More anecdotes on old institutions.

My two favourite anecdotes on this subject demonstrate the difference between renewable and non-renewable resources. First the non-renewable:

The congregation of a small stone church (in England?) decided that the stone which formed the step up to the front door had become two worn by its years of use, and would have to be replaced. Unfortunately, there were hardly any funds available for the replacement. Then someone came up with the bright idea that the replacement could be postponed for many years by simply turning the block of stone over.

They discovered that their great-grandparents had beaten them to it.

Now the renewable:

An entomologist at New College, Oxford ("New" because its only a few centuries old), discovered beetles infesting the oak beams supporting the roof of the Great Hall. It was fairly urgent that these be replaced before the roof collapsed--but anyone who has looked at the price of oak lately can tell you that this was not something the college budget was prepared for.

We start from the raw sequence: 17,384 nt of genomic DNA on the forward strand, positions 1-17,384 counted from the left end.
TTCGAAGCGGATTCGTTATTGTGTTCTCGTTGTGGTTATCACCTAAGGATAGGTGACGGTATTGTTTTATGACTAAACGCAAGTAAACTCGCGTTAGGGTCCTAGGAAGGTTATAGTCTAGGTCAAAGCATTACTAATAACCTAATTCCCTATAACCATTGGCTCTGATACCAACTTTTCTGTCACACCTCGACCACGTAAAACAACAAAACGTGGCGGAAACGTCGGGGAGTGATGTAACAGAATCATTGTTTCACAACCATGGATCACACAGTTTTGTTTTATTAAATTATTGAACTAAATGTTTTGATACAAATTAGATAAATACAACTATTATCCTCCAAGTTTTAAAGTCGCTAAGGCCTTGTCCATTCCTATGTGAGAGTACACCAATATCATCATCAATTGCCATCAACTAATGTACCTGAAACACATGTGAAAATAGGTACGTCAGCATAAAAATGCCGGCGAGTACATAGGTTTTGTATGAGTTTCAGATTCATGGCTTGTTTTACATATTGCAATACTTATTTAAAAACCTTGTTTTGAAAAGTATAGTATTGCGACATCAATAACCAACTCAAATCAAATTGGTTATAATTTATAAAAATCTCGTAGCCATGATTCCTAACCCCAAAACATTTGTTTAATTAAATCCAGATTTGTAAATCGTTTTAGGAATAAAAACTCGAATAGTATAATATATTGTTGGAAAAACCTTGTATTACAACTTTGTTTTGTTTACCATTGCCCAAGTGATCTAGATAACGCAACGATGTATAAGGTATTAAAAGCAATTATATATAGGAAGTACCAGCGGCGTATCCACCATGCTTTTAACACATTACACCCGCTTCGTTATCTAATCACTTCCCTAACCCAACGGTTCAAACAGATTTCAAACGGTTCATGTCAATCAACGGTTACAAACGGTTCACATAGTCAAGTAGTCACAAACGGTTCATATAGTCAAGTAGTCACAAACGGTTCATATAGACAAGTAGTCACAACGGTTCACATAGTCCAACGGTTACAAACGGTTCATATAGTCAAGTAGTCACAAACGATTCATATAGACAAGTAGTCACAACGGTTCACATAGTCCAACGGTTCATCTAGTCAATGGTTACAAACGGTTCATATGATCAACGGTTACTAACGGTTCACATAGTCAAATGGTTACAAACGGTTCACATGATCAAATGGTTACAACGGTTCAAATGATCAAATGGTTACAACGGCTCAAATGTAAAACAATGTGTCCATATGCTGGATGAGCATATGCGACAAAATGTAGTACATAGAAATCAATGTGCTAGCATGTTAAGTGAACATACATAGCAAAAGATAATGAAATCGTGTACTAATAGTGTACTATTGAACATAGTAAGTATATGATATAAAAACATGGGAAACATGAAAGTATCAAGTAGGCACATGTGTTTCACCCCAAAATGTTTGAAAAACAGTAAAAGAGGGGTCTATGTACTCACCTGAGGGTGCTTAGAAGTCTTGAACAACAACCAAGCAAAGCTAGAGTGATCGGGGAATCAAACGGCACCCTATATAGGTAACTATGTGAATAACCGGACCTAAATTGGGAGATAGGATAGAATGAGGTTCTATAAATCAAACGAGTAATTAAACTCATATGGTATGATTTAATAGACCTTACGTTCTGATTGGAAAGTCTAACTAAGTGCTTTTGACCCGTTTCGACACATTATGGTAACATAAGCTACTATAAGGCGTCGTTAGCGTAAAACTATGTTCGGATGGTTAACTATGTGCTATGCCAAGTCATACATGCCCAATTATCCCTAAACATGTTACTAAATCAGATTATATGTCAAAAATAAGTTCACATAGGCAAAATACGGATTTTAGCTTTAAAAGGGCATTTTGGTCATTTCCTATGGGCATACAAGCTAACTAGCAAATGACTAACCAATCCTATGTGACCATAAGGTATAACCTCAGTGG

Since oak from a commercial supplier was out of the question, someone suggested that the college Forester be sent for. His job was to administer the various scattered tracts of land that had been deeded to the college when it was founded. The trustees hoped he might know of suitable trees on college land.

It turned out that there was indeed a suitable stand of mighty oaks. They had been planted when the college was founded, and down the centuries each Forester had told his successor: "You don't cut those oaks; those are for when the beetles get into the beams in the Main Hall."

Submitted by: calorman
Category: Essays and Articles
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